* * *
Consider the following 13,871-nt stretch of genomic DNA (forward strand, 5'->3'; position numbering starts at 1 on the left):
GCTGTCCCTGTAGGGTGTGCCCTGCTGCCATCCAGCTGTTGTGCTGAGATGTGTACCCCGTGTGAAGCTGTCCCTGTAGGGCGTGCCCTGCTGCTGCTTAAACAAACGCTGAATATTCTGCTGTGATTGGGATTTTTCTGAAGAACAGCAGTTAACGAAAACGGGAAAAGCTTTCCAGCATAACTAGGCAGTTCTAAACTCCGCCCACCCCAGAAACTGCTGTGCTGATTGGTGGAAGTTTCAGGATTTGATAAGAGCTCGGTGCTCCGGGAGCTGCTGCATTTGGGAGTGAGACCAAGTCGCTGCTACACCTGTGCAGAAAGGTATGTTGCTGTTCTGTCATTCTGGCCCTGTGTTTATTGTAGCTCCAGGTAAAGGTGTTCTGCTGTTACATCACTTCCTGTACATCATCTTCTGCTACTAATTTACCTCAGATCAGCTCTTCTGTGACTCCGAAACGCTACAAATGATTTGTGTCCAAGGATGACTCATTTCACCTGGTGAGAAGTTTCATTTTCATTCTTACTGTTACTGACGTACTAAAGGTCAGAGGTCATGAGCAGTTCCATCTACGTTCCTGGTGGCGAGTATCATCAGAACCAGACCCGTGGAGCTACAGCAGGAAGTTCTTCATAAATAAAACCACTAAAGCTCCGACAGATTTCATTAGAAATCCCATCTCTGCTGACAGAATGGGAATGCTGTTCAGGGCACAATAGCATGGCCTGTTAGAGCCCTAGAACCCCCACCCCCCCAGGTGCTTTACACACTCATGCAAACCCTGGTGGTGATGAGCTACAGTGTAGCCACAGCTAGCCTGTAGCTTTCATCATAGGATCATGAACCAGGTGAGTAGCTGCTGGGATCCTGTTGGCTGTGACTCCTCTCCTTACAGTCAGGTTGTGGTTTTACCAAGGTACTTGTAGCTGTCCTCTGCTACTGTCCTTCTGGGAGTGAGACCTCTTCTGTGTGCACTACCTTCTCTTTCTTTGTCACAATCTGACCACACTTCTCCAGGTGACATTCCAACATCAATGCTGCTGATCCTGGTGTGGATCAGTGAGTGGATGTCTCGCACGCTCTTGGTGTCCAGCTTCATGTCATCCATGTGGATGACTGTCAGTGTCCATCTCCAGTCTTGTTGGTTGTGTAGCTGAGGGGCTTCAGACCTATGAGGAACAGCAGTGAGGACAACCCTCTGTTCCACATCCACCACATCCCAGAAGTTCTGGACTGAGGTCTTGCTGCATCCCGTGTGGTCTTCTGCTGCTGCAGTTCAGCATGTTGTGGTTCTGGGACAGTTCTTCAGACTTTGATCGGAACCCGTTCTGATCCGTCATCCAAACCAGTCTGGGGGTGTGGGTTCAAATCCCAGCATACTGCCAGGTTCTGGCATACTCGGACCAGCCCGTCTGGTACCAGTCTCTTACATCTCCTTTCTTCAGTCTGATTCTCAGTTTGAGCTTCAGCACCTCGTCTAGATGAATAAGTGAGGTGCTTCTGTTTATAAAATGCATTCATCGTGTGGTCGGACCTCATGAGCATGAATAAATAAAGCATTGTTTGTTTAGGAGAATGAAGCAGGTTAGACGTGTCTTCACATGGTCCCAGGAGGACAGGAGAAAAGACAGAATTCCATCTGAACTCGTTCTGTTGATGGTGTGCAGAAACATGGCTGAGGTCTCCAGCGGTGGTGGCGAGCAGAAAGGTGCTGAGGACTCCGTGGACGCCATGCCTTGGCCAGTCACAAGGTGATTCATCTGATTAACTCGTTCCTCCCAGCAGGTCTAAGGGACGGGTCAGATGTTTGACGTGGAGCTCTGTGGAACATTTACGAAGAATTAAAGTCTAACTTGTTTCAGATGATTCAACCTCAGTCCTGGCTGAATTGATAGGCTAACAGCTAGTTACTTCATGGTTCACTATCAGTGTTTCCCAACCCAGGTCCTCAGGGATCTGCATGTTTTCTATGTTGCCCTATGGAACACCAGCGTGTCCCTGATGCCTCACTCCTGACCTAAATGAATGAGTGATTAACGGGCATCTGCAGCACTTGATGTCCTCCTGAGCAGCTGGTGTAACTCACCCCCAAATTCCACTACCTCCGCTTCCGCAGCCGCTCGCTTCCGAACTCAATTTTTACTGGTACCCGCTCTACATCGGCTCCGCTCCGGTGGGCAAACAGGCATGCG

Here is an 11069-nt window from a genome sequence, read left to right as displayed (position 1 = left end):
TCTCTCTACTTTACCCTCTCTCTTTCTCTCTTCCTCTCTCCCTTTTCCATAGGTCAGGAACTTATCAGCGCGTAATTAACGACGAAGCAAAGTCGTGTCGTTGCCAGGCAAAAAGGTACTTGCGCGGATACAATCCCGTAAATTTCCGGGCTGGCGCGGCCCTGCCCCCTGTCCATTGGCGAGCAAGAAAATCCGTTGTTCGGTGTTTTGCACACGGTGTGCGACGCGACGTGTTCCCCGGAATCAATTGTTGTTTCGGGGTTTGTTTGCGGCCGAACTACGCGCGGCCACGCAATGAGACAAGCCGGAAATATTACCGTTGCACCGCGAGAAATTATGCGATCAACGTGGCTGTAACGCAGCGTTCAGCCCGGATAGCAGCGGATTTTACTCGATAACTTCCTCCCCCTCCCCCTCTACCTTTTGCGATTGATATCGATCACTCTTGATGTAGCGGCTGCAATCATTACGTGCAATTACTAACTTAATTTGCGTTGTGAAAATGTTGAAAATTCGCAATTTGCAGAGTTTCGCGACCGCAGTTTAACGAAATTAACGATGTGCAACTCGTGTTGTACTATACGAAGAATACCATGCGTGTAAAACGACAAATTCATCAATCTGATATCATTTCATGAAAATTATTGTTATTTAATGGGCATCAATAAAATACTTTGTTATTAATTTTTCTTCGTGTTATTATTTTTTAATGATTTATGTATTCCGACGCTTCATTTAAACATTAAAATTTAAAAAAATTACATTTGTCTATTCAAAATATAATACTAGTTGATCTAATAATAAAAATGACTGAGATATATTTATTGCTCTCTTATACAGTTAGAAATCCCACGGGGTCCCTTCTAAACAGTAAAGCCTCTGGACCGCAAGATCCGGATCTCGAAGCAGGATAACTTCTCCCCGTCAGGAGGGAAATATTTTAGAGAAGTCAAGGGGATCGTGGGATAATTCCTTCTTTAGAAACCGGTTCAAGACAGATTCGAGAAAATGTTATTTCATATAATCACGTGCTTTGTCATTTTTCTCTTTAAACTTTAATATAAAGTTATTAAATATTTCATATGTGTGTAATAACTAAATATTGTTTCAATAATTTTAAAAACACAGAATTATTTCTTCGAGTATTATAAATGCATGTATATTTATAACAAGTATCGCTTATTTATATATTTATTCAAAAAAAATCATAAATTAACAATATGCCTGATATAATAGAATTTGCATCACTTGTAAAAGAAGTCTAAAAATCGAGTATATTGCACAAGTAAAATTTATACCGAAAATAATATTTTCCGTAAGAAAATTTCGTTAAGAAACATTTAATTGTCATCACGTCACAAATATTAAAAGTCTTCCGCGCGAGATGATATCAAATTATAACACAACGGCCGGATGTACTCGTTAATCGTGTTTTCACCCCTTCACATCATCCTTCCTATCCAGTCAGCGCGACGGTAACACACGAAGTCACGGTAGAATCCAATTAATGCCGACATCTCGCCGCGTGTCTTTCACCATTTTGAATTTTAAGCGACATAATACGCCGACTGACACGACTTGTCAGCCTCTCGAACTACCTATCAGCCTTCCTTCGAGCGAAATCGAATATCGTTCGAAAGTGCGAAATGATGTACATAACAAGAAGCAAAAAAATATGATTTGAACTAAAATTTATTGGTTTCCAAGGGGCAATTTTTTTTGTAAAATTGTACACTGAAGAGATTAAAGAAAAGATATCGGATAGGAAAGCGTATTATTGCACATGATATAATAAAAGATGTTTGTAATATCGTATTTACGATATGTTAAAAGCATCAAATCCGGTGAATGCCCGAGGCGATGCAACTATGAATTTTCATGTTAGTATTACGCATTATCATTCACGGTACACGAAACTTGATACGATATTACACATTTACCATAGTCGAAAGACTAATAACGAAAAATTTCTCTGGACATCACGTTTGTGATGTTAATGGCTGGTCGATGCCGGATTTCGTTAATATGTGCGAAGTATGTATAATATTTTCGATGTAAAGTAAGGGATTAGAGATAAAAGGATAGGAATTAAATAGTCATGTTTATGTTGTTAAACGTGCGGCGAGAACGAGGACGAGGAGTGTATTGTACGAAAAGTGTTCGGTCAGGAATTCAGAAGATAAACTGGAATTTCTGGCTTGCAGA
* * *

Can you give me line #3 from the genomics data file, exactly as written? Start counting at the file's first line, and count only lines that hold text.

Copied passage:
Here is an 11069-nt window from a genome sequence, read left to right as displayed (position 1 = left end):